Positive inclusion of religious groups

The demand here is that religion in general, or at least the category of ‘Muslim’ in particular, should be a category by which the inclusiveness of social institutions may be judged, as they increasingly are in relation to race and gender.

For example, employers should have to demonstrate that they do not discriminate against Muslims by explicit monitoring of Muslims’ position within the workforce, backed up by appropriate policies, targets, managerial responsibilities, work environments, staff training, advertisements, and outreach.

Similarly, public bodies should provide appropriately sensitive policies and staff in relation to the services they provide, especially in relation to (non-Muslim) schools, social and health services; Muslim community centres or Muslim youth workers should be funded in addition to existing Asian and Caribbean community centres and Asian and black youth workers.

To take another case: the BBC currently believes it is of political importance to review and improve its personnel practices and its output of programmes, including its on-screen ‘representation’ of the British population, by making provision for and winning the confidence of, say, women, ethnic groups and young people. Why should it not also use religious groups as a criterion of inclusivity and have to demonstrate that it is doing the same for viewers and staff defined by religious community membership?

In short, Muslims should be treated as a legitimate group in their own right (not because they are, say, Asians), whose presence in British society has to be explicitly reflected in all walks of life and in all institutions; and whether they are so included should become one of the criteria for judging Britain as an egalitarian, inclusive, multicultural society.

There is no prospect at present of religious equality catching up with the importance that employers and other organisations give to sex or race. A potentially significant victory, however, was made when the government agreed to include a religion question in the 2001 Census. This was the first time this question had been included since 1851 and was largely unpopular outside the politically active religionists, among whom Muslims were foremost. Nevertheless, it has the potential to pave the way for widespread ‘religious monitoring’ in the way that the inclusion of an ethnic question in 1991 had led to the more routine use of ‘ethnic monitoring’.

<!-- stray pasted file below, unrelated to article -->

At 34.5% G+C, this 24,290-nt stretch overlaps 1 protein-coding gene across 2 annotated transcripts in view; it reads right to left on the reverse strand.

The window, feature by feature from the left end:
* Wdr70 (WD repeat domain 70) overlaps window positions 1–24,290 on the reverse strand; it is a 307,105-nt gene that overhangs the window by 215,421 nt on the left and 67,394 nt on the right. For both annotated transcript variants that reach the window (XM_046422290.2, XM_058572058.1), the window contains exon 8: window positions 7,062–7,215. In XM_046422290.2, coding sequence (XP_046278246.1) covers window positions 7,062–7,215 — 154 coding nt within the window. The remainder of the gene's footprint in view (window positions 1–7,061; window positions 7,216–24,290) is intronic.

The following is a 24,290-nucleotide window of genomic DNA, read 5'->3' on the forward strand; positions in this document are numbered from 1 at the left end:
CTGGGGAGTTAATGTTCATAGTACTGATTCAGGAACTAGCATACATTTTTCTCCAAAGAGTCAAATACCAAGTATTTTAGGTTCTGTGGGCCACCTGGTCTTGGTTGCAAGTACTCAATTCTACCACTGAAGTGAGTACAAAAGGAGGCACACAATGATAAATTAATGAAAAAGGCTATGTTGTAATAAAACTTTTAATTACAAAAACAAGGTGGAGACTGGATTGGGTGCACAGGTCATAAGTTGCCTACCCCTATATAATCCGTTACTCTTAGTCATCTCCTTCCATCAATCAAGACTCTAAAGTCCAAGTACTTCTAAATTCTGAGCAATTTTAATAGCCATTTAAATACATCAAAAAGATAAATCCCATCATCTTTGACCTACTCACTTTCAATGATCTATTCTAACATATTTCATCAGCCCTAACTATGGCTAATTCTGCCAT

These policy demands no doubt seem odd within the terms of, say, the French or US ‘wall of separation’ between the state and religion, and may make secularists uncomfortable in Britain too. But it is clear that they closely echo existing anti-discrimination policy provisions in the UK.

British Muslims: from ‘them’ to ‘us’

The emergence of Muslim political agency has thrown British multiculturalism into theoretical and practical disarray. It has led to policy reversals in the Netherlands and elsewhere, and across Europe has strengthened intolerant, exclusive nationalism.

We should in fact be moving in the opposite direction: by extending to Muslims existing levels of protection from discrimination and incitement to hatred, and duties on organisations to ensure equality of opportunity, not the watered-down versions of legislation proposed by the European Commission and the UK government.

In consultation with religious and other representatives, we should target more effectively the severe poverty and social exclusion of Muslims. And we should recognise Muslims as a legitimate social partner and include them in the institutional compromises of church and state, religion and politics, that characterise the evolving, moderate secularism of mainstream western Europe – resisting the wayward, radical example of France.

Ultimately, we must rethink ‘Europe’ and its changing nations – so that Muslims are not a ‘Them’ but part of a plural ‘Us’, not mere sojourners but part of its future. A century ago, the African American theorist W. E. B. Du Bois predicted that the 20th century would be the century of the colour line; today, we seem to be set for a century of the Islam–West line. The political integration or incorporation of Muslims – remembering that there are more Muslims in the European Union than the combined populations of Finland, Ireland and Denmark – has not only become the most important goal of egalitarian multiculturalism but is now pivotal in shaping the security, indeed the destiny, of many peoples across the globe.